Golding wants 'questionable' CMU contracts terminated
Opposition Spokesman on Finance, Mark Golding wants the Caribbean Maritime University (CMU) to terminate contracts it issued under “questionable circumstances.”
According to Golding, this should be done in light of the turmoil facing the CMU amidst “serious corruption-related criminal charges brought against both its former portfolio minister, Ruel Reid, and the President of the institution, Professor Fritz Pinnock.
Golding, in a statement issued Thursday, said he has noted recent media reports that, based on legal advice received from three sources, the CMU was unable to terminate a controversial contract granted to a former parliamentarian.
The former parliamentarian referred to is the former Member of Parliament for North West St Ann, Othniel Lawrence. Opposition members of Parliament’s Public Administration and Appropriations Committee (PAAC) were taken aback on Wednesday when told that the $5.4 million-a-year contract for Lawrence was still in force.
The acting CMU President, Ibrahim Ajagunna, told the PAAC that Lawrence’s contract was the only one of its kind at the institution. He said it would be difficult to terminate without opening up the University to litigation.
“It is very difficult for that contract to be terminated without the University incurring additional liability…the legal opinion is that we may have to allow the contract to ride out itself,” Ajagunna said.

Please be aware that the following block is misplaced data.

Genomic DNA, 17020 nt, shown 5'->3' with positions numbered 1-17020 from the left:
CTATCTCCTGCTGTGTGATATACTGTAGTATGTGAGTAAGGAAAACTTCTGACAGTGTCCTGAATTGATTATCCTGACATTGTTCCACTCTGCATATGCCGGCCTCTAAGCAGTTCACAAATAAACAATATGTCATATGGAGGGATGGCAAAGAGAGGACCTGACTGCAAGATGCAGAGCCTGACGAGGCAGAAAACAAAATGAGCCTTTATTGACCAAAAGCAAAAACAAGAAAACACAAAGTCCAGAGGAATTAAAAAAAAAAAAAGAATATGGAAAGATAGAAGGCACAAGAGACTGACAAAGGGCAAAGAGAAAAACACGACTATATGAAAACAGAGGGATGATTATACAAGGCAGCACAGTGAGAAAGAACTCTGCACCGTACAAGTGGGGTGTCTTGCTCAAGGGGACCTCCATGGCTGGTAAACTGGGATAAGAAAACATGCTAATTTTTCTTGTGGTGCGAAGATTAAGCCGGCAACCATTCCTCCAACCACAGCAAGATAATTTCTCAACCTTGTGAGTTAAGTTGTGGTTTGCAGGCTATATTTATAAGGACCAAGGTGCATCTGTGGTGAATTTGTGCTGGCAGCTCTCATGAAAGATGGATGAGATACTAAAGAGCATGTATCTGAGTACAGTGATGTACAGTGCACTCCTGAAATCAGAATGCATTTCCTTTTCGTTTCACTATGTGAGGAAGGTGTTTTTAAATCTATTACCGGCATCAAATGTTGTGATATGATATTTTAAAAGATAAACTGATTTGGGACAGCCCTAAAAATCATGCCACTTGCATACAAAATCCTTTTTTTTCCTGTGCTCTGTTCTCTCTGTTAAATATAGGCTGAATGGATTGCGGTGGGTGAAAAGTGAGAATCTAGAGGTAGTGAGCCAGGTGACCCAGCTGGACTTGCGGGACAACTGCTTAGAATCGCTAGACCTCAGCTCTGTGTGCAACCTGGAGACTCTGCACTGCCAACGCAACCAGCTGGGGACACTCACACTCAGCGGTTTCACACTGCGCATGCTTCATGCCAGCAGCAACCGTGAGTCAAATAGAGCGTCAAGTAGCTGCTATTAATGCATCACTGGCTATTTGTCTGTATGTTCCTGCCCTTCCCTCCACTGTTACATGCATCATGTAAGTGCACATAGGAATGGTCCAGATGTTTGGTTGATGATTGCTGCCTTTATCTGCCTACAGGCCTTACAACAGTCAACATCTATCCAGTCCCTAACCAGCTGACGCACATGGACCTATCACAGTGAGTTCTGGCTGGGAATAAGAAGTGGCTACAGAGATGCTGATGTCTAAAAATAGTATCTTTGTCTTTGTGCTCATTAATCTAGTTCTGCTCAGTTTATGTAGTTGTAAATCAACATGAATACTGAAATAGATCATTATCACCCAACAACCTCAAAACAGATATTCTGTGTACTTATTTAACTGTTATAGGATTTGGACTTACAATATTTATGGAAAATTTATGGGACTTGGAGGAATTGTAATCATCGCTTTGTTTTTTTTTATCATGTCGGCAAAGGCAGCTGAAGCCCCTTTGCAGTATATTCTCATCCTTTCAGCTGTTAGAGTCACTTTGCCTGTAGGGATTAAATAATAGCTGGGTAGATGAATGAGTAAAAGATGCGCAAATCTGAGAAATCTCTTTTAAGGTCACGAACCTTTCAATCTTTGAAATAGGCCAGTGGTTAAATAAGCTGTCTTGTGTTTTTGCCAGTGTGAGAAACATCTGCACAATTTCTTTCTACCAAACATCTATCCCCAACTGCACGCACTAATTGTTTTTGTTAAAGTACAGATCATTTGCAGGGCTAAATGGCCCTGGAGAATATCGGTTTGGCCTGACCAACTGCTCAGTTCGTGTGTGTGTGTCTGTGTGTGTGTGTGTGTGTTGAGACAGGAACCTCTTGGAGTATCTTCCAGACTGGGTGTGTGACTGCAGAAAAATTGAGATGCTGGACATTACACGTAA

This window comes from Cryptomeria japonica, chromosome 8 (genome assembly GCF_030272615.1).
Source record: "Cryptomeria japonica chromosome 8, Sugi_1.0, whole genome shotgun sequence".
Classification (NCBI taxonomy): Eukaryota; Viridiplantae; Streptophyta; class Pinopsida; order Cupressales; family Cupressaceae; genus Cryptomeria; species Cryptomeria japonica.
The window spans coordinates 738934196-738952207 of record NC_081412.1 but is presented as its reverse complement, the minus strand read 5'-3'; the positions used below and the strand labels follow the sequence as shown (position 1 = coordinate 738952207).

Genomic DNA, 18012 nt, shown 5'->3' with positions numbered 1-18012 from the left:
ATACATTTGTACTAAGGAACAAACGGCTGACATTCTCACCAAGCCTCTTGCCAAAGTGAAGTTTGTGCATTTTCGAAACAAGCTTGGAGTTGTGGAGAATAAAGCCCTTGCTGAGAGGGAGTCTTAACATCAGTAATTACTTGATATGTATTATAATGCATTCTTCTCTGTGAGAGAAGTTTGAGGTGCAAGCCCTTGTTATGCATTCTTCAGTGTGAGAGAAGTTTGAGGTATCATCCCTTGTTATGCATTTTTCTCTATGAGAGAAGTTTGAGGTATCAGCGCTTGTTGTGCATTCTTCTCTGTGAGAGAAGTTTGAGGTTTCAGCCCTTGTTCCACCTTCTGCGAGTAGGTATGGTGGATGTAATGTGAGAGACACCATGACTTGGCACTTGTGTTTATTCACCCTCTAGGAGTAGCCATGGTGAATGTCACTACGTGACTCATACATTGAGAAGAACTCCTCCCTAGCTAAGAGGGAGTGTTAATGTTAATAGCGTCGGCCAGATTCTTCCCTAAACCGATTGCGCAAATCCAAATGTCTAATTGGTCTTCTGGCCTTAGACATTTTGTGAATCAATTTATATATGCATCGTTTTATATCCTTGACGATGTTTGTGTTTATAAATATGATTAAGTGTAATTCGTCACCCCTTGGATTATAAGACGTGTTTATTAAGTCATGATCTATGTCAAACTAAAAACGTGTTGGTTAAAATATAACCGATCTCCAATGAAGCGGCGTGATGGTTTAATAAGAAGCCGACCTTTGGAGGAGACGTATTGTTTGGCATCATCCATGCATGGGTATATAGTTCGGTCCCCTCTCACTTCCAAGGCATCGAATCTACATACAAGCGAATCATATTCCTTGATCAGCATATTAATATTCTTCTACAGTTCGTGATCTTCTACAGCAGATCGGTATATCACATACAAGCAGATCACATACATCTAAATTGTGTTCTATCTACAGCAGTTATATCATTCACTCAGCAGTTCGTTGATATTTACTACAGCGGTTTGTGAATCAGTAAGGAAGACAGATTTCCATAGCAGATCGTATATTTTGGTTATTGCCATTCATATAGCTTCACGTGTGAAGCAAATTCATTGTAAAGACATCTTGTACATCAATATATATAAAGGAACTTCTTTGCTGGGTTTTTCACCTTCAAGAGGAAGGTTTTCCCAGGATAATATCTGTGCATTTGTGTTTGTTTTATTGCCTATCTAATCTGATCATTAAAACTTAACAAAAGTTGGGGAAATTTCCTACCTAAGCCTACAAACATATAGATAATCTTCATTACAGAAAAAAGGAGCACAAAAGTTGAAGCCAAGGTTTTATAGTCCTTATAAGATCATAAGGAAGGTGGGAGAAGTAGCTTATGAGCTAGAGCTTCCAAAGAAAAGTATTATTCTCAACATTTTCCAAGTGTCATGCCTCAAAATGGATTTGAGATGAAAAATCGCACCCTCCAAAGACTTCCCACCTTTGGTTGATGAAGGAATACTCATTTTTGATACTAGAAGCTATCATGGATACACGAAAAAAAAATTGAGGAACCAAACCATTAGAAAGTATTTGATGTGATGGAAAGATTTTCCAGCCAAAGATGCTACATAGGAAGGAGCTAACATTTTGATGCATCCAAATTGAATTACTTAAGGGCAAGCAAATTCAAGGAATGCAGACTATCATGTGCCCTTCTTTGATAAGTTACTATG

But this explanation has not gone down well with Golding who stated: “It is offensive to public sensibilities that contracts that have been granted in circumstances like these are allowed to run their course and the contracting parties are allowed to continue to reap the contractual benefits…”
Meanwhile, Golding has called for an immediate amendment to the Integrity Commission Act to allow the Commission to declare a contract with a public body to be null and void if the Commission is satisfied that it is tainted by any act of corruption.
“Upon such a declaration being made, the public body should be required by law to cease and desist from making further payments and otherwise giving effect to the contract. Furthermore, benefits already received should become liable to be disgorged by an order made on application to the court by the Commission or the public body which has incurred the cost of conferring benefits under the contract,” said Golding.
The shadow finance minister said any contracting party or affected third party should be entitled to apply to the court for relief from the effects of such a declaration, and the court should be able to make whatever order is required in the interest of justice, taking into account the overriding objectives of the Integrity Commission Act and any repercussions arising from the contract being terminated.